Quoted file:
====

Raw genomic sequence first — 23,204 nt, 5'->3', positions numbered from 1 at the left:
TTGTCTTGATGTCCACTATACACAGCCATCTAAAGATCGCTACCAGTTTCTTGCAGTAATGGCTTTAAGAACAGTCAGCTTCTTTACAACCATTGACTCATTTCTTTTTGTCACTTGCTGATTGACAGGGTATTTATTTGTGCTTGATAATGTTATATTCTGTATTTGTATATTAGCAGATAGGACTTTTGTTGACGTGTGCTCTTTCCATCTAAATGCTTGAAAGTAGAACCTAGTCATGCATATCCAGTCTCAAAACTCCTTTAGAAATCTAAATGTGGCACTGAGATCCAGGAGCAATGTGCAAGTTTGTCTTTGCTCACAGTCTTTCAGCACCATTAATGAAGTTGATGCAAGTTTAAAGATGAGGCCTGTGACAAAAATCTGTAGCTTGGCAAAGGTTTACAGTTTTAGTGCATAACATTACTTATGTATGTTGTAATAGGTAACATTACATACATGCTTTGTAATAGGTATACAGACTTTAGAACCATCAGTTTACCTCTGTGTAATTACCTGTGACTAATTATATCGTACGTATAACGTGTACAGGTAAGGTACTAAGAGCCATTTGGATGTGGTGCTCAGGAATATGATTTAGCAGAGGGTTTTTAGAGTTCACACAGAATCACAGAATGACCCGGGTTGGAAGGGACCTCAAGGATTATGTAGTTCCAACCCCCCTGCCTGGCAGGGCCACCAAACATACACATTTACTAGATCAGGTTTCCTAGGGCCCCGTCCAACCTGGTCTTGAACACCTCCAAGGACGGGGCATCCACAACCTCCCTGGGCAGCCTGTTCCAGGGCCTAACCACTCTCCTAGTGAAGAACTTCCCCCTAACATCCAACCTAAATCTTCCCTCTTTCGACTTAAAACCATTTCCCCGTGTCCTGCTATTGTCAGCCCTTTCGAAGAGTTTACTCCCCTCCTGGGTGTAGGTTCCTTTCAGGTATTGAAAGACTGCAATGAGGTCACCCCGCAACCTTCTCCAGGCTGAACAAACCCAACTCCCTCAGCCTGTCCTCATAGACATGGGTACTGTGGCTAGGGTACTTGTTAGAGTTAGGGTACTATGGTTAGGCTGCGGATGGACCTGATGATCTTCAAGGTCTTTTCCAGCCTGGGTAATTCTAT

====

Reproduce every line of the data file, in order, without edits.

Raw genomic sequence first — 23,204 nt, 5'->3', positions numbered from 1 at the left:
TTGTCTTGATGTCCACTATACACAGCCATCTAAAGATCGCTACCAGTTTCTTGCAGTAATGGCTTTAAGAACAGTCAGCTTCTTTACAACCATTGACTCATTTCTTTTTGTCACTTGCTGATTGACAGGGTATTTATTTGTGCTTGATAATGTTATATTCTGTATTTGTATATTAGCAGATAGGACTTTTGTTGACGTGTGCTCTTTCCATCTAAATGCTTGAAAGTAGAACCTAGTCATGCATATCCAGTCTCAAAACTCCTTTAGAAATCTAAATGTGGCACTGAGATCCAGGAGCAATGTGCAAGTTTGTCTTTGCTCACAGTCTTTCAGCACCATTAATGAAGTTGATGCAAGTTTAAAGATGAGGCCTGTGACAAAAATCTGTAGCTTGGCAAAGGTTTACAGTTTTAGTGCATAACATTACTTATGTATGTTGTAATAGGTAACATTACATACATGCTTTGTAATAGGTATACAGACTTTAGAACCATCAGTTTACCTCTGTGTAATTACCTGTGACTAATTATATCGTACGTATAACGTGTACAGGTAAGGTACTAAGAGCCATTTGGATGTGGTGCTCAGGAATATGATTTAGCAGAGGGTTTTTAGAGTTCACACAGAATCACAGAATGACCCGGGTTGGAAGGGACCTCAAGGATTATGTAGTTCCAACCCCCCTGCCTGGCAGGGCCACCAAACATACACATTTACTAGATCAGGTTTCCTAGGGCCCCGTCCAACCTGGTCTTGAACACCTCCAAGGACGGGGCATCCACAACCTCCCTGGGCAGCCTGTTCCAGGGCCTAACCACTCTCCTAGTGAAGAACTTCCCCCTAACATCCAACCTAAATCTTCCCTCTTTCGACTTAAAACCATTTCCCCGTGTCCTGCTATTGTCAGCCCTTTCGAAGAGTTTACTCCCCTCCTGGGTGTAGGTTCCTTTCAGGTATTGAAAGACTGCAATGAGGTCACCCCGCAACCTTCTCCAGGCTGAACAAACCCAACTCCCTCAGCCTGTCCTCATAGACATGGGTACTGTGGCTAGGGTACTTGTTAGAGTTAGGGTACTATGGTTAGGCTGCGGATGGACCTGATGATCTTCAAGGTCTTTTCCAGCCTGGGTAATTCTAT